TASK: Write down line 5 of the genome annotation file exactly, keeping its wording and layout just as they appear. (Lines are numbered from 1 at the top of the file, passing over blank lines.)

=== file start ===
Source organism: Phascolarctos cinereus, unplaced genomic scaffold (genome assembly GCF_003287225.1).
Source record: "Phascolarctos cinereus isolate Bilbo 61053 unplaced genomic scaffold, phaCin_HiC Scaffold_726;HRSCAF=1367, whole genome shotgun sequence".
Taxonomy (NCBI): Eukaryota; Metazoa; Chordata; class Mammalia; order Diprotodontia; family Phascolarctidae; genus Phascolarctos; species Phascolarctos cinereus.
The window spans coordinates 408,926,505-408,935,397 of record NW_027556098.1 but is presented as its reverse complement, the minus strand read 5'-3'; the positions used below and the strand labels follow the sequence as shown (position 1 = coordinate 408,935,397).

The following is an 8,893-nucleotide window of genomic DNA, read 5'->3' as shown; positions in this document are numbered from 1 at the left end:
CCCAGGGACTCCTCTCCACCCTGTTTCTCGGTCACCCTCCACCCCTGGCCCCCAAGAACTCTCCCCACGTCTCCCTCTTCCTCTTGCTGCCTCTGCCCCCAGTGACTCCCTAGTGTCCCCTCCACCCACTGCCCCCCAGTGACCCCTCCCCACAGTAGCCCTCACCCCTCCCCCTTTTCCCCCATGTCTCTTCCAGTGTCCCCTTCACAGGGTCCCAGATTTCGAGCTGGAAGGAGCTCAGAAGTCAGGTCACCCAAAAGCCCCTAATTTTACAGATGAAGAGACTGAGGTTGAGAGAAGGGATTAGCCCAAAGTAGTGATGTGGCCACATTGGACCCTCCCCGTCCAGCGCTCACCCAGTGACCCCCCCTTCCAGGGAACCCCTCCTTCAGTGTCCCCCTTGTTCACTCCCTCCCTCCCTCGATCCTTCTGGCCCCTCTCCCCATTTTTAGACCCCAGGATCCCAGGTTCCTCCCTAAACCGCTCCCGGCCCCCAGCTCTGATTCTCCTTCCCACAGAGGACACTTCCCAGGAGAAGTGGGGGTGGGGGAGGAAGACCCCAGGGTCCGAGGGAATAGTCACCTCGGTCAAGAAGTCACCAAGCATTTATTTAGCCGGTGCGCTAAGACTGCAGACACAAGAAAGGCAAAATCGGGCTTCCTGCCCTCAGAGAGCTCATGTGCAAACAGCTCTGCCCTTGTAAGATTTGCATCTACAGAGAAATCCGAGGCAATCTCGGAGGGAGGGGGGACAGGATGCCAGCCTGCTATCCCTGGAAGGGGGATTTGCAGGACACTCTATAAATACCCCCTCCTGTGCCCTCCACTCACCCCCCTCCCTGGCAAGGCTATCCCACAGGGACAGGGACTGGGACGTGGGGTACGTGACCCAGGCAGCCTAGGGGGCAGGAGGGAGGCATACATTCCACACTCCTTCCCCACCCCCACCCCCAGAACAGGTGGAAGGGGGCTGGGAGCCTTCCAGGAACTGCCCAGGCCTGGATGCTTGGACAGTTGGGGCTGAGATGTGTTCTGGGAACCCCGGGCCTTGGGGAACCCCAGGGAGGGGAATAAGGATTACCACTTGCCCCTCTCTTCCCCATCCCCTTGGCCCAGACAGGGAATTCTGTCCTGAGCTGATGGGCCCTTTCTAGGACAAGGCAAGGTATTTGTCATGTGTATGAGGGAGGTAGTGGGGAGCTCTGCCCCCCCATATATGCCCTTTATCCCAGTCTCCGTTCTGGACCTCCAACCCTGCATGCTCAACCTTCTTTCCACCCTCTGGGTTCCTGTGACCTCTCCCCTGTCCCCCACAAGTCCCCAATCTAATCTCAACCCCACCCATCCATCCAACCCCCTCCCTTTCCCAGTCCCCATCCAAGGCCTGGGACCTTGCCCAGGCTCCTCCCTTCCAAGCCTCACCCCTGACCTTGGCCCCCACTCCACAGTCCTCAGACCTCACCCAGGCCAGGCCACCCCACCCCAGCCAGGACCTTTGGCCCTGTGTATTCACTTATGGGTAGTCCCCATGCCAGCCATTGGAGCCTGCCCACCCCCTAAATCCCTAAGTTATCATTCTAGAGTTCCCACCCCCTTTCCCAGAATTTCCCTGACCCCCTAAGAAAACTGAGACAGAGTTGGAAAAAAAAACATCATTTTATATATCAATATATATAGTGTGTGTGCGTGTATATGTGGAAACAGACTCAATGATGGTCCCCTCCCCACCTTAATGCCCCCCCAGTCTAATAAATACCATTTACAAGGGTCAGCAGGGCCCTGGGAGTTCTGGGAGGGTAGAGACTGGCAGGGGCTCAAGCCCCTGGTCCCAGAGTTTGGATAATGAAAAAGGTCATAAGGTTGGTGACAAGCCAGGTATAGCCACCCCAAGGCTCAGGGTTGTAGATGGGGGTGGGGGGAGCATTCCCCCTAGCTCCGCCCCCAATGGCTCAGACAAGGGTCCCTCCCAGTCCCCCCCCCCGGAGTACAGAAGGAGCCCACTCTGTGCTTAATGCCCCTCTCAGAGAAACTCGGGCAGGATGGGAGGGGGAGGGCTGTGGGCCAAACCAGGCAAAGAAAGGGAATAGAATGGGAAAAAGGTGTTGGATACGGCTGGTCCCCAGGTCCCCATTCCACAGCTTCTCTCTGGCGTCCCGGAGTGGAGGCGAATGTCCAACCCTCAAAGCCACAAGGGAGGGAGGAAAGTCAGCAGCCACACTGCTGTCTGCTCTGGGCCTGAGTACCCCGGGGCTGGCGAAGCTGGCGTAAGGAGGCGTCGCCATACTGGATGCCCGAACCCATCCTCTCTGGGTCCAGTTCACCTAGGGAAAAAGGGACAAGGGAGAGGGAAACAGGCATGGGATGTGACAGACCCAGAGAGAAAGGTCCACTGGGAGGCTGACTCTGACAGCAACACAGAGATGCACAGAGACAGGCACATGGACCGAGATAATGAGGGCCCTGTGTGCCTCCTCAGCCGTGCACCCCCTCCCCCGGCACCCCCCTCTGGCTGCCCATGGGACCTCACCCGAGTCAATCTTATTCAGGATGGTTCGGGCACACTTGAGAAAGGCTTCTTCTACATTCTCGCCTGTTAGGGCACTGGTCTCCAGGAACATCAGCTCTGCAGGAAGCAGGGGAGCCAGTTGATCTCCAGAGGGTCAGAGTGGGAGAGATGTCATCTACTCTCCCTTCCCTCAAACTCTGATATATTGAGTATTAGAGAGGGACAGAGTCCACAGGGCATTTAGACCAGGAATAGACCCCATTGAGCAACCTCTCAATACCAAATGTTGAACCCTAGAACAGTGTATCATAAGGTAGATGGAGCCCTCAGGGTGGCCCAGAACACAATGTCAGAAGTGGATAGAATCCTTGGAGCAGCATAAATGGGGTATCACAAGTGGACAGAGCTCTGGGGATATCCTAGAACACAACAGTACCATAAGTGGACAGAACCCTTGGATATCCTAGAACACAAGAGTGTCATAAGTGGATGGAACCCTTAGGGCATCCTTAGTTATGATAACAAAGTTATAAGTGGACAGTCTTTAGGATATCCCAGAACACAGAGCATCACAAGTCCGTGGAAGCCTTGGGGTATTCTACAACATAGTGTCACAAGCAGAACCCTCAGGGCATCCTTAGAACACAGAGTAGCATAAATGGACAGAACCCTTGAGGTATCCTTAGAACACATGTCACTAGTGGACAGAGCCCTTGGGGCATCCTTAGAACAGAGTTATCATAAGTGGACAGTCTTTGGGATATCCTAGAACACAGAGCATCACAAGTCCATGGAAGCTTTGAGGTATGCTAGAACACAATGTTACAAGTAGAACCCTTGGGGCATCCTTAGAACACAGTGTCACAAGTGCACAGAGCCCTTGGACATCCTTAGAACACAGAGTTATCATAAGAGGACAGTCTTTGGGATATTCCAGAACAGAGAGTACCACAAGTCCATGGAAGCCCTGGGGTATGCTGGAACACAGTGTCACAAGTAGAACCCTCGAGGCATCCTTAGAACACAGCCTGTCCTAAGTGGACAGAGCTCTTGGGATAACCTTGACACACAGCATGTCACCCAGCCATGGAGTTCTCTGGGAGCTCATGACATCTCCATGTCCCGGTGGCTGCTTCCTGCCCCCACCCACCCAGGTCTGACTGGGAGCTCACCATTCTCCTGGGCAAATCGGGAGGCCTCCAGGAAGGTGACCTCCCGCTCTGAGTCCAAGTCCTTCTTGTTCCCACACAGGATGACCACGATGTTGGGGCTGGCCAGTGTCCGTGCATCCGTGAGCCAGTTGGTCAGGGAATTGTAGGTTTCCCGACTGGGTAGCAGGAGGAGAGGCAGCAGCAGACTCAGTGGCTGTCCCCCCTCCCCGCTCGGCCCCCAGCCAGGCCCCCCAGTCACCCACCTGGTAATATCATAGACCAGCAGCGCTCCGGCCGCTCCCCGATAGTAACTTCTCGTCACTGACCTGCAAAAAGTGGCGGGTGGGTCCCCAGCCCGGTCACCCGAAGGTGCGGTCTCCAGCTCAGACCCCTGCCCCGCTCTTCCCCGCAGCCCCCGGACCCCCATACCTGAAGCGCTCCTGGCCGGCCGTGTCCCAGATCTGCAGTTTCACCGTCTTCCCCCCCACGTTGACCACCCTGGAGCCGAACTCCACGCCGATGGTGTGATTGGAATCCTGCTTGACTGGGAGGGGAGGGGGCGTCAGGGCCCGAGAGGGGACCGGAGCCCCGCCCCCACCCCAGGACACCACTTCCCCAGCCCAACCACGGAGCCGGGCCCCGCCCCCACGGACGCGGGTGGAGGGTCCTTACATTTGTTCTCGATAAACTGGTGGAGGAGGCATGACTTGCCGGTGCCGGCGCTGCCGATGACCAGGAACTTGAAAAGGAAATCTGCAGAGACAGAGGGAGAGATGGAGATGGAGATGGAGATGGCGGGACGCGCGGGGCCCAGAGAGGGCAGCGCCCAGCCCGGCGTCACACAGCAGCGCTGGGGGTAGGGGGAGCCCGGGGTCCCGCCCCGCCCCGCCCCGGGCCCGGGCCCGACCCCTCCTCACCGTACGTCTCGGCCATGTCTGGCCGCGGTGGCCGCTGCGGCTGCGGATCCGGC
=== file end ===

The following is an 8,893-nucleotide window of genomic DNA, read 5'->3' as shown; positions in this document are numbered from 1 at the left end: